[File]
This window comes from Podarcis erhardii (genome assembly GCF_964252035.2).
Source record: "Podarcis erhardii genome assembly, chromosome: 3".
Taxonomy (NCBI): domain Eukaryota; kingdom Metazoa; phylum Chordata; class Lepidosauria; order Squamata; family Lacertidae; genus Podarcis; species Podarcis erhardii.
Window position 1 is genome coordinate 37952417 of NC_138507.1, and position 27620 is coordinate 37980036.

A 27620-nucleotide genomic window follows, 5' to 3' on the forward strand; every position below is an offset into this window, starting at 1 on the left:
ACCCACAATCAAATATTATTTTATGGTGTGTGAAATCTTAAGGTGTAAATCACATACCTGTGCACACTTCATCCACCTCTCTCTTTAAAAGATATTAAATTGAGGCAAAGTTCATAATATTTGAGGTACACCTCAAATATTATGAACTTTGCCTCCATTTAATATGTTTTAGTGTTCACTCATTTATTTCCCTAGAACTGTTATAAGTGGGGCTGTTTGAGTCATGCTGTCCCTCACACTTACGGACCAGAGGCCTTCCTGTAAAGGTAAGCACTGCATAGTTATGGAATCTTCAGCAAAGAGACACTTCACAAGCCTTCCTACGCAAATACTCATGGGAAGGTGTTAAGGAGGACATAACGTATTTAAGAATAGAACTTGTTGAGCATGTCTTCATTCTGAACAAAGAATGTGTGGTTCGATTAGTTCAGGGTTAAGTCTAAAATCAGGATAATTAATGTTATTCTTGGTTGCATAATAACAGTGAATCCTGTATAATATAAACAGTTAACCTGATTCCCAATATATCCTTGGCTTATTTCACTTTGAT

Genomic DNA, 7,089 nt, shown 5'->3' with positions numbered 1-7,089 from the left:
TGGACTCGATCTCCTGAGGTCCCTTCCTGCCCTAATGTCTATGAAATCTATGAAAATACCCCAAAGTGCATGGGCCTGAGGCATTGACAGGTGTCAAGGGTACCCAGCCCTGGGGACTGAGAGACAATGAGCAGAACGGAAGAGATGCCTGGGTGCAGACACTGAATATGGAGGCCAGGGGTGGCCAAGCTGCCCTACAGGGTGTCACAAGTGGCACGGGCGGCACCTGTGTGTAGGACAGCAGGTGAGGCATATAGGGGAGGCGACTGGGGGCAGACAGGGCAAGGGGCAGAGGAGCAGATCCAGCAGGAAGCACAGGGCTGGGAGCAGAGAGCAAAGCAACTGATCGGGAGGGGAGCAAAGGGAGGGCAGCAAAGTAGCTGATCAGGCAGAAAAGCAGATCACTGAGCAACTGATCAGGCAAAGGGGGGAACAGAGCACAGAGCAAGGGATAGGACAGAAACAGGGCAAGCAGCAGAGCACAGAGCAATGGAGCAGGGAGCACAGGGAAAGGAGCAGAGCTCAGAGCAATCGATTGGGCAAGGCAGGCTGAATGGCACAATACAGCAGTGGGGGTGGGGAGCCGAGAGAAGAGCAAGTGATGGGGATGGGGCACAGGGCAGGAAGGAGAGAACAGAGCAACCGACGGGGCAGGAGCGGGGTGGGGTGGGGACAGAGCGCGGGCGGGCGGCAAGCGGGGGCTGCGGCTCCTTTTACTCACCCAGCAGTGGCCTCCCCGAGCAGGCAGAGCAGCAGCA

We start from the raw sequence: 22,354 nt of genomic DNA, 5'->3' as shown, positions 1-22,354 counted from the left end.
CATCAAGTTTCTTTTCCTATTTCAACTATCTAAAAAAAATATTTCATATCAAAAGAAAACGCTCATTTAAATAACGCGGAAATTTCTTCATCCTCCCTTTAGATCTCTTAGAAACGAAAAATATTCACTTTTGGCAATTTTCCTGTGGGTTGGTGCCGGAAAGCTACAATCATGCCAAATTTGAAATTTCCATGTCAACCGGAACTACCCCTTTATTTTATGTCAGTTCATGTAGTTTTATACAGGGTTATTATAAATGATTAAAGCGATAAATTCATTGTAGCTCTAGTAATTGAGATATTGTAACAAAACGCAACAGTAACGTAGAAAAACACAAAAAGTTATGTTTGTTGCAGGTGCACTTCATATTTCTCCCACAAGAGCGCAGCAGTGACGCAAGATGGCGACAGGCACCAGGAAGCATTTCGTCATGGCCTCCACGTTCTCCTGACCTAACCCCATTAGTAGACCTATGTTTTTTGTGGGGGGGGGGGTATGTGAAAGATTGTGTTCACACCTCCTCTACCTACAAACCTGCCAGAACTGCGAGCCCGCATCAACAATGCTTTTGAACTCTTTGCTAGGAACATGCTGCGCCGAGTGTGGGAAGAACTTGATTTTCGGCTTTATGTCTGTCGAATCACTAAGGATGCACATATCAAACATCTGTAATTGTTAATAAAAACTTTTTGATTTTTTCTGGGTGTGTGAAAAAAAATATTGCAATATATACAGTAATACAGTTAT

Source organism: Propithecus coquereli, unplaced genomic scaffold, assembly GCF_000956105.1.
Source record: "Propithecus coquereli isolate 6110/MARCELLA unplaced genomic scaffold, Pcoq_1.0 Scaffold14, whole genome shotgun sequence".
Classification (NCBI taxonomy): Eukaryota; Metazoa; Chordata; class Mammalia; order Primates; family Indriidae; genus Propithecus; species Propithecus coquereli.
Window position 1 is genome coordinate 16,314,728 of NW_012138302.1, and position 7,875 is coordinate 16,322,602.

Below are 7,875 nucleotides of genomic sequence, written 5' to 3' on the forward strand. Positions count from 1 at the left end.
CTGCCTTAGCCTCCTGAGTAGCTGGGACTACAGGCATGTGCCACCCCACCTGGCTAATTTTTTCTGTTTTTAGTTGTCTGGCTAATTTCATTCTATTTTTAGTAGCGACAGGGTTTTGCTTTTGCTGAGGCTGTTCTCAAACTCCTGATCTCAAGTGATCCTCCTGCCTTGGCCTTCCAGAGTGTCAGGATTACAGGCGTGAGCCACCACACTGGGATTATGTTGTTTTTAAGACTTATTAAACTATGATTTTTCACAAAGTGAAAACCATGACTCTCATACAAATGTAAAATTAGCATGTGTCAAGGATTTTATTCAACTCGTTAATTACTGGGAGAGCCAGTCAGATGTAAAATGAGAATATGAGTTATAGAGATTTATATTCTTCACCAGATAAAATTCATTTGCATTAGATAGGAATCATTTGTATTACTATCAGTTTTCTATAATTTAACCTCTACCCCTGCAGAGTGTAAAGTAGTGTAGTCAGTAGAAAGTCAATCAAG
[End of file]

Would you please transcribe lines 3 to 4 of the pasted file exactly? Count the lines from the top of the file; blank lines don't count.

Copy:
Taxonomy (NCBI): domain Eukaryota; kingdom Metazoa; phylum Chordata; class Lepidosauria; order Squamata; family Lacertidae; genus Podarcis; species Podarcis erhardii.
Window position 1 is genome coordinate 37952417 of NC_138507.1, and position 27620 is coordinate 37980036.